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The identity crisis: how much should the government know about you?

PUBLISHED: 16:35 12 February 2010 | UPDATED: 16:45 07 September 2010

THE ARTICLE Every move you make, they ll be watching you on page 18 of this Ham&High edition is an important contribution to the debate about the individual s right to privacy in the face of the enormous information explosion we all live in. Is the gover

THE ARTICLE Every move you make, they'll be watching you on page 18 of this Ham&High edition is an important contribution to the debate about the individual's right to privacy in the face of the enormous information explosion we all live in.

Is the government bent on exploiting our willingness to give up more and more personal information in order to build up Orwellian-style dossiers on who we are and what we do?

The author of the article, Stephen Taylor, believes this would be the inevitable consequence of the ongoing but seldom discussed Transformational Government programme - the name itself conjuring visions from Orwell's seminal 1984.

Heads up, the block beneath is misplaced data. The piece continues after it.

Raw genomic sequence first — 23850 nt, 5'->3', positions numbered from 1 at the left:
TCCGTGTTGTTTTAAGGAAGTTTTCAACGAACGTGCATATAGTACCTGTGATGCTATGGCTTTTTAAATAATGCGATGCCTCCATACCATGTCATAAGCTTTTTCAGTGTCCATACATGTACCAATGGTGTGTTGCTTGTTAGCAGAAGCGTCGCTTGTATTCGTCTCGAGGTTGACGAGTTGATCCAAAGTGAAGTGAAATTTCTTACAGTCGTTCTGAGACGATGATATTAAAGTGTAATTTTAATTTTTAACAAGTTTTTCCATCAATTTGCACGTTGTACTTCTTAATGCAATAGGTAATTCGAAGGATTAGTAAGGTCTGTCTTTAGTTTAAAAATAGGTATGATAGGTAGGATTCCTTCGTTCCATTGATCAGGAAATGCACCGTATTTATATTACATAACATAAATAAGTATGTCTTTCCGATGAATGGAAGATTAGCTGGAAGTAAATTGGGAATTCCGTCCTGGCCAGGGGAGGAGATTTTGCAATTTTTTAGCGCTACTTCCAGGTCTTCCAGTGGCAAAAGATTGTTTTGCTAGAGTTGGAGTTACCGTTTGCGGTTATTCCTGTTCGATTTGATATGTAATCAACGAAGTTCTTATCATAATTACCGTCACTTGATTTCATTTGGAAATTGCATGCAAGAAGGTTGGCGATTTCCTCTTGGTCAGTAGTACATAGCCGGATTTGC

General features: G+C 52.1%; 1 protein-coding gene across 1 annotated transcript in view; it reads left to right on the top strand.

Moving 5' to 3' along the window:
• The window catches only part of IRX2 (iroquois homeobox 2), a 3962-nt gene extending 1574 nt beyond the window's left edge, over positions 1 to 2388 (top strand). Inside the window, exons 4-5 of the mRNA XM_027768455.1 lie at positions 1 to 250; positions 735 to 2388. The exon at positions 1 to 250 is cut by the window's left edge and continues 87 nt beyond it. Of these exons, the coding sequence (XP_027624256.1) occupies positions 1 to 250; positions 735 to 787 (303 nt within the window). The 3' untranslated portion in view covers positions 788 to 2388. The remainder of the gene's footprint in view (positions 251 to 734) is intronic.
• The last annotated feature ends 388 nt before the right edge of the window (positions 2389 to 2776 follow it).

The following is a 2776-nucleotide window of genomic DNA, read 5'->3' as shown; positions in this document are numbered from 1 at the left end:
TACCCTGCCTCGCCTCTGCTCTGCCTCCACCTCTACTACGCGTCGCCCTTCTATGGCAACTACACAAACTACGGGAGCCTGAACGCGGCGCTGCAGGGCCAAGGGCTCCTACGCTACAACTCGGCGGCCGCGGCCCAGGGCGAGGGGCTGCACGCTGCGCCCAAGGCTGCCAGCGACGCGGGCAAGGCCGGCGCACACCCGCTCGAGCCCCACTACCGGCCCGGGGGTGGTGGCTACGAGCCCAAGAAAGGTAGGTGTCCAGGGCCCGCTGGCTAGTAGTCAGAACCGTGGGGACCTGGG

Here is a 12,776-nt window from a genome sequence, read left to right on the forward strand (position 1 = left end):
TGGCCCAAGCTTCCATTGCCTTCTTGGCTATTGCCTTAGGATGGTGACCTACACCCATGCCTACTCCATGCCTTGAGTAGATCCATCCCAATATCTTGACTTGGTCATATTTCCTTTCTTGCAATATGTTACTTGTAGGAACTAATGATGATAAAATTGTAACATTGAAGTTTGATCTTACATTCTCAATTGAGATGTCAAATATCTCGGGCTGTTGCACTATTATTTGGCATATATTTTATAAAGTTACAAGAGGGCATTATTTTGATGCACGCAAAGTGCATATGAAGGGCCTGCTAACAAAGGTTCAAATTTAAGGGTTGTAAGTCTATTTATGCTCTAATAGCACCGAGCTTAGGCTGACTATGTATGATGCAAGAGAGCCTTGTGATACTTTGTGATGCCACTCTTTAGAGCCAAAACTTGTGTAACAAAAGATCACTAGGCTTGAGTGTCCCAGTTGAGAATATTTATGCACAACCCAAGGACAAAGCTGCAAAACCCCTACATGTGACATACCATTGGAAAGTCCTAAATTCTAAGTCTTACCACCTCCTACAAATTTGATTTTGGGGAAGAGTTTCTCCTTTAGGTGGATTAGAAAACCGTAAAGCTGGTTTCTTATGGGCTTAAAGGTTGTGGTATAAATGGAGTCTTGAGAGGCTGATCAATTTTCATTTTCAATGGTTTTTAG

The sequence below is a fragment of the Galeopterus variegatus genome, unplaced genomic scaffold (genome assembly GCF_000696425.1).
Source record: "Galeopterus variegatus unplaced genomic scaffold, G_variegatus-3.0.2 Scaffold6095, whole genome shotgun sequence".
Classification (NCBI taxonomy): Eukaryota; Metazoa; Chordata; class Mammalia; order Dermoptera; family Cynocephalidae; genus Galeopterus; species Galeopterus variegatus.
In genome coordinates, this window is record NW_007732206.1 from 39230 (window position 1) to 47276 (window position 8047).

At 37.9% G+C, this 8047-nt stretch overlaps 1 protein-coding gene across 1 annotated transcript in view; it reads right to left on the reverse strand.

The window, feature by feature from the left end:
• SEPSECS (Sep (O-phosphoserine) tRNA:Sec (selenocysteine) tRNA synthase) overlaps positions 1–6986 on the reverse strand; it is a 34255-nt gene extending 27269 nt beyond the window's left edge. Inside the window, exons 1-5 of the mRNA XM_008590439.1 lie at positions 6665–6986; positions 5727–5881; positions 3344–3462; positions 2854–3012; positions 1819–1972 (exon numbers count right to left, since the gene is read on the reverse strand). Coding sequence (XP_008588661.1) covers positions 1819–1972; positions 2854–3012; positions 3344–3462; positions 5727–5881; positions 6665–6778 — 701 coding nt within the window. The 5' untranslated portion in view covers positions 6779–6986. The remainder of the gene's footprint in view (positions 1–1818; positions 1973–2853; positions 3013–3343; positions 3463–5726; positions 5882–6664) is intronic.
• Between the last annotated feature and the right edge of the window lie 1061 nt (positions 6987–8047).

This week the Home Office made a great deal of fuss about a young man who notionally at least became the first young Londoner to shell out £30 and sign up for a National Identity Card. If the government's plan is to use young people as a wedge to create a national identity culture, it is on to a winner. The cards will become the de facto passport to a hassle-free social life by, for instance, opening the doors to clubs and pubs and all forms of travel with the minimum of fuss, by confirming their status as responsible young persons. The cards will be snapped up by the under 25s.

And if their elders are sucked into the identity web because it is so much more convenient to live your life on the national register and extremely awkward if you choose to exclude yourself, then the dreadful prospect of 1984 moves significantly closer to becoming a reality of modern life. Will you even have a choice?

Is fear of this a form of illogical paranoia? It all boils down to how much we believe the government is entitled to know about us. Are you comfortable with this scenario, or is there a part of you that wants to yell No!

Either way, the incentive to sign up may eventually become overwhelming, even for people who are deeply uncomfortable with the concept. Imagine having to be on the register to avail of the NHS, or to travel to your holiday home, or to take out a bank loan, or even to have your bins emptied by the local authority. George Orwell's fiction is becoming uncomfortably close to fact, for everyone.

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